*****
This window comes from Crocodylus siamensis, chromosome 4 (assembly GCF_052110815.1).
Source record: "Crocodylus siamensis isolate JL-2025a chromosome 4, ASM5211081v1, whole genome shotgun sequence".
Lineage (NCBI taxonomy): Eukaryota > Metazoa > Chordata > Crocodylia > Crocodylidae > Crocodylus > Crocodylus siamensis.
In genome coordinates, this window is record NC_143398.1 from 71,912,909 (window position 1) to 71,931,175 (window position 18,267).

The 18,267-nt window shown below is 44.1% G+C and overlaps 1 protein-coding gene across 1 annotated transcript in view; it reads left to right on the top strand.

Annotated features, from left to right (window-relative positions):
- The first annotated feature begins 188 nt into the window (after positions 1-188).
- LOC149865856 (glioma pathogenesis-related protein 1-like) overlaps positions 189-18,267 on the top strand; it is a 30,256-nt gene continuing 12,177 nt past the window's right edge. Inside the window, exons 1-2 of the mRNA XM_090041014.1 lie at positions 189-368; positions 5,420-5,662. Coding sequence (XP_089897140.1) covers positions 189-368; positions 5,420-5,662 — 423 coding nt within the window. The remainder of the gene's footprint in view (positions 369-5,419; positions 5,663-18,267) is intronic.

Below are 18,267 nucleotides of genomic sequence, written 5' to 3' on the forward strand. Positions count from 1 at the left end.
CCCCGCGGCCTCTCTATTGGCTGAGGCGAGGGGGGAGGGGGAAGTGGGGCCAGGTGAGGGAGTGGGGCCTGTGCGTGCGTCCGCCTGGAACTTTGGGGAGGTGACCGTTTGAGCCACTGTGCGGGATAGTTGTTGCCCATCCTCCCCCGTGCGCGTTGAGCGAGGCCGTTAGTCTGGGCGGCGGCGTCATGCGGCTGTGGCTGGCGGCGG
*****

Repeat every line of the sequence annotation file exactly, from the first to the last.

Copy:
This window comes from Crocodylus siamensis, chromosome 4 (assembly GCF_052110815.1).
Source record: "Crocodylus siamensis isolate JL-2025a chromosome 4, ASM5211081v1, whole genome shotgun sequence".
Lineage (NCBI taxonomy): Eukaryota > Metazoa > Chordata > Crocodylia > Crocodylidae > Crocodylus > Crocodylus siamensis.
In genome coordinates, this window is record NC_143398.1 from 71,912,909 (window position 1) to 71,931,175 (window position 18,267).

The 18,267-nt window shown below is 44.1% G+C and overlaps 1 protein-coding gene across 1 annotated transcript in view; it reads left to right on the top strand.

Annotated features, from left to right (window-relative positions):
- The first annotated feature begins 188 nt into the window (after positions 1-188).
- LOC149865856 (glioma pathogenesis-related protein 1-like) overlaps positions 189-18,267 on the top strand; it is a 30,256-nt gene continuing 12,177 nt past the window's right edge. Inside the window, exons 1-2 of the mRNA XM_090041014.1 lie at positions 189-368; positions 5,420-5,662. Coding sequence (XP_089897140.1) covers positions 189-368; positions 5,420-5,662 — 423 coding nt within the window. The remainder of the gene's footprint in view (positions 369-5,419; positions 5,663-18,267) is intronic.

Below are 18,267 nucleotides of genomic sequence, written 5' to 3' on the forward strand. Positions count from 1 at the left end.
CCCCGCGGCCTCTCTATTGGCTGAGGCGAGGGGGGAGGGGGAAGTGGGGCCAGGTGAGGGAGTGGGGCCTGTGCGTGCGTCCGCCTGGAACTTTGGGGAGGTGACCGTTTGAGCCACTGTGCGGGATAGTTGTTGCCCATCCTCCCCCGTGCGCGTTGAGCGAGGCCGTTAGTCTGGGCGGCGGCGTCATGCGGCTGTGGCTGGCGGCGG